Fact-checking common knowledge

The icing on the cake is the way MacCallum chooses to end the segment. The parent that challenged Fox News said kids are just being taught history and used the example of Christopher Columbus killing Indigenous people. How does MacCallum, a long-time journalist, respond to this basic indisputable fact? She would have to do a “fact check.”

Please. Honestly, that is the most absurd part of this whole video, because it is well known what Columbus did just that. Not only did he write much of it down, but others also wrote of his murder, orders to murder, and bodily mutilations. Even the Spaniards were basically like, “Dude, chill, because if you keep killing and mutilating this ‘free labor,’ then it affects the bottom line.” This is just as silly as saying you’re going to fact check whether Americans committed genocide, enforced slavery, or implemented and supported segregation.

The word choice “fact-check” on Fox News is beyond laughable, not exclusively because they are a conservative news network, but because they frame the narrative leading people to falsehoods.

A lie that galvanized support for Youngkin

Yes, people did vote for Youngkin for his refusal to take public health measures seriously and for their discontent with Biden (which I have, for different reasons), but racism and patriarchy were the biggest swings in this election. That is nothing new. In discussing the 800+ books “under review” by Republicans in Texas, I brought up our own Princess Weekes’ reporting on Toni Morrison’s Beloved and the blanket “CRT” excuse in schools that stirred up suburban parents—”think of the children” and the scary “others” trying to challenge so-called Christian values.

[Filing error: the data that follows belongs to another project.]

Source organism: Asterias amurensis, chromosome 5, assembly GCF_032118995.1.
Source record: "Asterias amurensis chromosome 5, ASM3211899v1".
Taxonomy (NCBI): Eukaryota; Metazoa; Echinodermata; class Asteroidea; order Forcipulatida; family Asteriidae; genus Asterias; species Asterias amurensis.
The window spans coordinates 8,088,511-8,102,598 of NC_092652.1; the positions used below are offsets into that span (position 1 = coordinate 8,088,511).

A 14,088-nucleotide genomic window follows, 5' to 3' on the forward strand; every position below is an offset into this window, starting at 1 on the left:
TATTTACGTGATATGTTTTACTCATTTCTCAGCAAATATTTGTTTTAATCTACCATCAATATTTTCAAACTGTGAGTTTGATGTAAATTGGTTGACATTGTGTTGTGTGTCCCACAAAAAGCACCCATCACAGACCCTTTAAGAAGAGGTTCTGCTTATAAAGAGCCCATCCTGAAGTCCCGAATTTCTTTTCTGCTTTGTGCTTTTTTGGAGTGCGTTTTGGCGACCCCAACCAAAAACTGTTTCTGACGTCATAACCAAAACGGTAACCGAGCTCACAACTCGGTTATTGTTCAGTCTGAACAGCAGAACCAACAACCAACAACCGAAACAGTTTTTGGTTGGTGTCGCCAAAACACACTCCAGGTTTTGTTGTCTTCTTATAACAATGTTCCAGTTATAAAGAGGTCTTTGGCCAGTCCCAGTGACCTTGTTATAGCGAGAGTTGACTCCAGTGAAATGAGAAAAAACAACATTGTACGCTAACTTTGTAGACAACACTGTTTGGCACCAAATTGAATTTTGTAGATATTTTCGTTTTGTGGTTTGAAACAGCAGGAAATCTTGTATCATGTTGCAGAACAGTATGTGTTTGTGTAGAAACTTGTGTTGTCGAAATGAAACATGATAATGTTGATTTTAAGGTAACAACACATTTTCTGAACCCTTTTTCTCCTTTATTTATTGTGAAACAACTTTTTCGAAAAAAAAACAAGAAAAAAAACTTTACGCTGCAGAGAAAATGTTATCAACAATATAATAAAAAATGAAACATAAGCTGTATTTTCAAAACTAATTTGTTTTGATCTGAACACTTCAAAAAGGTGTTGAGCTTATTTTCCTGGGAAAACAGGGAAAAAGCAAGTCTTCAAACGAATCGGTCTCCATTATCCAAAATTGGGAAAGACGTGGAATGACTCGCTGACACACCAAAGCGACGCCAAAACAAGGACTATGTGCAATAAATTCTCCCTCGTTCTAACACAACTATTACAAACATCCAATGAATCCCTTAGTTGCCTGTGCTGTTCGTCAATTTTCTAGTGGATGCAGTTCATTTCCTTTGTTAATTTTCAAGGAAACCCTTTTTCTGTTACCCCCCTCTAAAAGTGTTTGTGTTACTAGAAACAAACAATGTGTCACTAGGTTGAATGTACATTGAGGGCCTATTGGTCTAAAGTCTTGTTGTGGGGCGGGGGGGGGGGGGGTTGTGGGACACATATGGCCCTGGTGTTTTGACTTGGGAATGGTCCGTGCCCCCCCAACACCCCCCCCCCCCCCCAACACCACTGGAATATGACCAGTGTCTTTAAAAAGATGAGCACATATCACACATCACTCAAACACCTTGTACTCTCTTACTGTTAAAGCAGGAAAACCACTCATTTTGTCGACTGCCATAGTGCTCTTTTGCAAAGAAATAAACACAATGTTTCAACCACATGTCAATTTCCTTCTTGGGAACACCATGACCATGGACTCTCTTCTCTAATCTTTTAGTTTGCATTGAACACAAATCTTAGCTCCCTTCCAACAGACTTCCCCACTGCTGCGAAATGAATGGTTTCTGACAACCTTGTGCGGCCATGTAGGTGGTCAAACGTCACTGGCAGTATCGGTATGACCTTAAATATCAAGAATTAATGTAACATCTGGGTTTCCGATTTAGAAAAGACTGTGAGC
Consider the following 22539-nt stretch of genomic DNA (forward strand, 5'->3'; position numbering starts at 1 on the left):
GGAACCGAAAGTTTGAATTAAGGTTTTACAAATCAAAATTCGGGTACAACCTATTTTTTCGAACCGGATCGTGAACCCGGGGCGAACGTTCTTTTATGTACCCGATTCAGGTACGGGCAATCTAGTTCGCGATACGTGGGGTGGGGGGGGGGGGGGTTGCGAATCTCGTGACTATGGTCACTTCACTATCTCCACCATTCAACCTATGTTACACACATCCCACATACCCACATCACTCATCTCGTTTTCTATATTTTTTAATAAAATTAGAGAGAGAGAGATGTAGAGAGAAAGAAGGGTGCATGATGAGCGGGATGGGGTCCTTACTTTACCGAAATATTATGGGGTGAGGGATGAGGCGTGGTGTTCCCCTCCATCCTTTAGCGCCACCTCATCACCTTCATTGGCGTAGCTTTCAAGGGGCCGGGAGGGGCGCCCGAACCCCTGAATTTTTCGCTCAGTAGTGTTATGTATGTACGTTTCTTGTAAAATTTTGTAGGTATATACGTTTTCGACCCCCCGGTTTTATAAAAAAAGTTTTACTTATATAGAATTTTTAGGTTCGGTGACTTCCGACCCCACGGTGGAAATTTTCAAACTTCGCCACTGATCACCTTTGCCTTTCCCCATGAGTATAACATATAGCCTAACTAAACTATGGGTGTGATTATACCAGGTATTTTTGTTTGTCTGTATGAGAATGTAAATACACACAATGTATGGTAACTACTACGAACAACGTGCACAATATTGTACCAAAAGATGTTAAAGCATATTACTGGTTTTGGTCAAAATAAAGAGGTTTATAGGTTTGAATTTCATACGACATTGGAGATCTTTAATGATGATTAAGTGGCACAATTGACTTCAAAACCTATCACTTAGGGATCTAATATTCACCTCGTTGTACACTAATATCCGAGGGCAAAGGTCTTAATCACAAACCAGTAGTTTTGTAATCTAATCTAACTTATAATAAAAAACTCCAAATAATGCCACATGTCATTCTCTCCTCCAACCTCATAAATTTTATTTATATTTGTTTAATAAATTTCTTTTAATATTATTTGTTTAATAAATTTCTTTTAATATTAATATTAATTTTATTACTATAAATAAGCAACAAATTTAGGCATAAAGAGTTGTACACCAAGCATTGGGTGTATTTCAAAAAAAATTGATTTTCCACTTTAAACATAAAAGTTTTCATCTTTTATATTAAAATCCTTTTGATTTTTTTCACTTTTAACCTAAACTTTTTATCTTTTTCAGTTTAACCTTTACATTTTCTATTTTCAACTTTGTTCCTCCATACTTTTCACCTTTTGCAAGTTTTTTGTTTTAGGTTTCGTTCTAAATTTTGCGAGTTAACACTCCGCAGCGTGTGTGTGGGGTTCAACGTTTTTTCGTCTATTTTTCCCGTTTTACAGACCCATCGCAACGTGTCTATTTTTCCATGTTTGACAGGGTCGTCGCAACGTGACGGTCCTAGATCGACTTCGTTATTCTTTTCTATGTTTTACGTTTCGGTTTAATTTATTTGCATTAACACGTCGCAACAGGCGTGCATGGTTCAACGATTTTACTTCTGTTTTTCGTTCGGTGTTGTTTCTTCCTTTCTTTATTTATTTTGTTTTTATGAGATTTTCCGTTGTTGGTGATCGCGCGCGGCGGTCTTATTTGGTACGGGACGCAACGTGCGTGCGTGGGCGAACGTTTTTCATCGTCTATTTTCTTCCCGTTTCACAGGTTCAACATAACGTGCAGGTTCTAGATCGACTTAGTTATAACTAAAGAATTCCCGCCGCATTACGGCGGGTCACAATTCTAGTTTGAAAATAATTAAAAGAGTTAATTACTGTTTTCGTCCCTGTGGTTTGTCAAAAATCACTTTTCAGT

If students are taught the crimes against humanity their ancestors did in their name and for them, which trace up to the present, they will see images of their parents and friends, and teachers. That may be scary, but that doesn’t mean it’s not the truth, which is—I hope it goes without saying—what should be taught.

(via The Daily Beast, image: screencap via Fox News.)

Want more stories like this? Become a subscriber and support the site!

The Mary Sue has a strict comment policy that forbids, but is not limited to, personal insults toward anyone, hate speech, and trolling.—


The Mary Sue is supported by our audience. When you purchase through links on our site, we may earn a small affiliate commission. Learn more about our Affiliate Policy
Author
Image of Alyssa Shotwell
Alyssa Shotwell
(she/her) Award-winning artist and writer with professional experience and education in graphic design, art history, and museum studies. She began her career in journalism in October 2017 when she joined her student newspaper as the Online Editor. This resident of the yeeHaw land spends most of her time drawing, reading and playing the same handful of video games—even as the playtime on Steam reaches the quadruple digits. Currently playing: Baldur's Gate 3 & Oxygen Not Included.